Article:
But early detection is critical for payers, as well. By leveraging every form of data available — from electronic medical records to claim information and lab results — payers have a chance to guide members to appropriate forms of testing or treatment before their cancer develops any further, reducing the potential for costly late-stage treatment protocols. Research makes it abundantly clear that the later the oncology diagnosis, the more costly the treatment will be.12

Another important strategy for payers: offering managed care programs that assist with cancer treatment and aftercare. These programs provide an array of benefits, chief among them assistance in ensuring maximum value in every treatment avenue. Through a strategic system of utilization management metrics, high-touch care management services and expert payment integrity and claims review processes, managed care programs attack unnecessary spending from all sides, all while providing superior oncology care.

The best of these programs embraces evidence-based approaches that buck the status quo when needed to deliver the best quality care and the most favorable outcomes. A decade’s worth of data makes it abundantly clear that managed care works — particularly when it comes to oncology. Payers that bring managed care programs into their portfolio of offerings will likely see fewer ED visits, fewer inpatient admissions and readmissions, and an overall decrease in gross cancer spend.13

In addition, shifting to a value-based care (VBC) model of health care reimbursement is a crucial step in reducing oncology spend. This model rewards health care providers for the results they deliver — not the volume of procedures they bill for. Currently, unnecessary procedures and overtreatment account for $210 billion in excess medical spending every year.14 VBC can play a critical role in taking a bite out of that figure, particularly since regulatory bodies are working to limit the scope of prior authorization. All of this makes VBC’s implications for ballooning oncology care promising.

Finally, partnering with Centers of Excellence that specialize in cancer care can be a boon to payers looking to both manage costs and increase favorable patient outcomes. These data-driven, value-focused oncologists and surgeons can provide members with the highest possible standard of care and can be especially valuable for rare and complex cancers.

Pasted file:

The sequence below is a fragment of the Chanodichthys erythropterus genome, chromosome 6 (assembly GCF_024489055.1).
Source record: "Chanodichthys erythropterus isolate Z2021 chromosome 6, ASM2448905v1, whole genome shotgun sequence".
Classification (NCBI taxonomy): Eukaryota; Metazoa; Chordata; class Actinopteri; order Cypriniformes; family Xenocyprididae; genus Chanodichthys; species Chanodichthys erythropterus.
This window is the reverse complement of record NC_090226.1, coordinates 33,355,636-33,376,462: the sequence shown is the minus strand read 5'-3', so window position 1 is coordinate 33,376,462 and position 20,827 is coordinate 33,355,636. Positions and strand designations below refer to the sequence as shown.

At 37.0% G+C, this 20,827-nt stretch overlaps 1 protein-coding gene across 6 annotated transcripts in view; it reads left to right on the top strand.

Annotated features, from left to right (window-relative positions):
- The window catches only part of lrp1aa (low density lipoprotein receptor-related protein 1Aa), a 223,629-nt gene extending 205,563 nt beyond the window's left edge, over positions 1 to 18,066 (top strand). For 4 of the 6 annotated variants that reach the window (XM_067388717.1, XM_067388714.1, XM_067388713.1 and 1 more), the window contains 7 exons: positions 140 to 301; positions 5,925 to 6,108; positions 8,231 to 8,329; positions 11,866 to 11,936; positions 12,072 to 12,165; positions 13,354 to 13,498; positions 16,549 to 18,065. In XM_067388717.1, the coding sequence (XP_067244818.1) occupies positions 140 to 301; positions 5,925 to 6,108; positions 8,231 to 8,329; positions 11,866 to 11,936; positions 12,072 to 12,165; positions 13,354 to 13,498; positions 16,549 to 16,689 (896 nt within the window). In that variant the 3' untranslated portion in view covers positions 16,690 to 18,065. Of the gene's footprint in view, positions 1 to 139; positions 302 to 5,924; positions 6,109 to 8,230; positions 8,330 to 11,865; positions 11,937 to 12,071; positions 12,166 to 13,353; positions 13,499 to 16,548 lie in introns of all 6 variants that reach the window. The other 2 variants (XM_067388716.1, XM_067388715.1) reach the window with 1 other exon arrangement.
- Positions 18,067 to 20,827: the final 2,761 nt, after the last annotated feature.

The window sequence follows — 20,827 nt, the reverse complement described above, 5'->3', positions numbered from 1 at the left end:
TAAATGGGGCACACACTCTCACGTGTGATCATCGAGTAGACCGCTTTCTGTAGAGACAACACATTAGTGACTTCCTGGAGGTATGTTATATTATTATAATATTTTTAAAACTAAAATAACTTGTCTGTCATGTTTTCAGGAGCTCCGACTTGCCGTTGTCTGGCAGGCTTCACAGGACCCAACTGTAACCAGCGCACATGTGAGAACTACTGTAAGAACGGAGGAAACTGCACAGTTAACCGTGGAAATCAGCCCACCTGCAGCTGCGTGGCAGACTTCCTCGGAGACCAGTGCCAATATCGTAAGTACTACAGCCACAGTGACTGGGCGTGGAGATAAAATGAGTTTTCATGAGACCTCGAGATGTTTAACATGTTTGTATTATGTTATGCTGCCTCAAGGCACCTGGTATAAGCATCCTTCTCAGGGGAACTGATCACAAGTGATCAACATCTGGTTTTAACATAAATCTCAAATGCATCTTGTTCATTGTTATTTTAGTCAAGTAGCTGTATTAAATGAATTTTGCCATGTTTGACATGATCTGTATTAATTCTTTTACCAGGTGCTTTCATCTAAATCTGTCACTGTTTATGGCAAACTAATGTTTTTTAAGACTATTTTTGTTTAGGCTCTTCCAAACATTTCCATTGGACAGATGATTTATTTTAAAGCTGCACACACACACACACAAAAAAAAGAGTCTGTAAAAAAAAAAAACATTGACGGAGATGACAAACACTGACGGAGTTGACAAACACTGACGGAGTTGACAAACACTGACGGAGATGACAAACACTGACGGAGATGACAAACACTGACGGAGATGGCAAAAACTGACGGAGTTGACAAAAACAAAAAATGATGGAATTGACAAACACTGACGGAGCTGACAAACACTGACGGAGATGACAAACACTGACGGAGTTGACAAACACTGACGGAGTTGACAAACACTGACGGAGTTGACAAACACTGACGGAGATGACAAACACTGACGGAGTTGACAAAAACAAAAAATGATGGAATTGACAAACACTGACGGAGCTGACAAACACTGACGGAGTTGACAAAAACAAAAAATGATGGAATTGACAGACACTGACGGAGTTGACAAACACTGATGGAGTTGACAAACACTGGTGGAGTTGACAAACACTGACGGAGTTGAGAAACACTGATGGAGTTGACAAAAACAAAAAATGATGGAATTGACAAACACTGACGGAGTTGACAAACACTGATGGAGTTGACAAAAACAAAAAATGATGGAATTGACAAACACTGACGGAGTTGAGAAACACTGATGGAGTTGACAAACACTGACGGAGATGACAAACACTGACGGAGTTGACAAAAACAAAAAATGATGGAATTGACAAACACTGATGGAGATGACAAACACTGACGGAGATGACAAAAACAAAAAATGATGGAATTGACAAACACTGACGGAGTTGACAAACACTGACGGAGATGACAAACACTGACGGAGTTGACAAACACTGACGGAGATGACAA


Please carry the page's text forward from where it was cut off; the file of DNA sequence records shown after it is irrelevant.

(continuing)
It’s clear that many of the factors driving the surge in cancer costs are beyond anyone’s control — and many are net positives in the world of cancer treatment. But as the next few years shape up to be some of the costliest on record for oncology care, payers can remain mindful of both their messaging and their methods. While reminding members to stay on track with their preventive care, they can position themselves to deliver the best possible cancer treatments at the greatest possible value.

Learn more about Optum Oncology Care Management Programs for Health Plans.


  1. American Cancer Society. The costs of cancer. Accessed June 9, 2023.
  2. IQVIA Institute for Human Data Science. The use of medicines in the U.S.: Spending and usage trends and outlook to 2025. Accessed June 9, 2023.
  3. American Cancer Society. Overall cancer costs are rising. Accessed June 9, 2023.
  4. Wallis, Claudia. A wave of new cancer treatments challenges community oncologists to keep up. Scientific American, April 2022.
  5. Leighl N, Nirmalakumar S, Ezeife D, et al. An arm and a leg: The rising cost of cancer drugs and impact on access. American Society of Clinical Oncology Educational Book. 2021; 41:e1–e12.
  6. Nabi J, Quoc-Dien T. New cancer therapies are great—but are they helping everyone? Health Affairs, April 2019.
  7. United States Census Bureau. Median household income. Accessed June 9, 2023.
  8. United States Census Bureau. Nation continues to age as it becomes more diverse. Accessed June 9, 2023.
  9. National Cancer Institute. Age and cancer risk. Accessed June 9, 2023.
  10. American Cancer Society. Cancer prevention & early detection. Accessed June 9, 2023.
  11. American Cancer Society. Top 5 reasons people don’t get screened for colorectal cancer. Accessed June 9, 2023.
  12. McGarvey N, Gitlin M, Fadli E, et al. Increased healthcare costs by later stage cancer diagnosis. BMC Health Serv Res. 2022;22(1):1155.
  13. Centers for Medicare & Medicaid Services. Synthesis of evaluation results across 21 Medicare models 2012-2020. Accessed June 9, 2023.
  14. Johns Hopkins Medicine. Unneeded medical care is common and driven by fear of malpractice, physician survey concludes. Accessed June 9, 2023.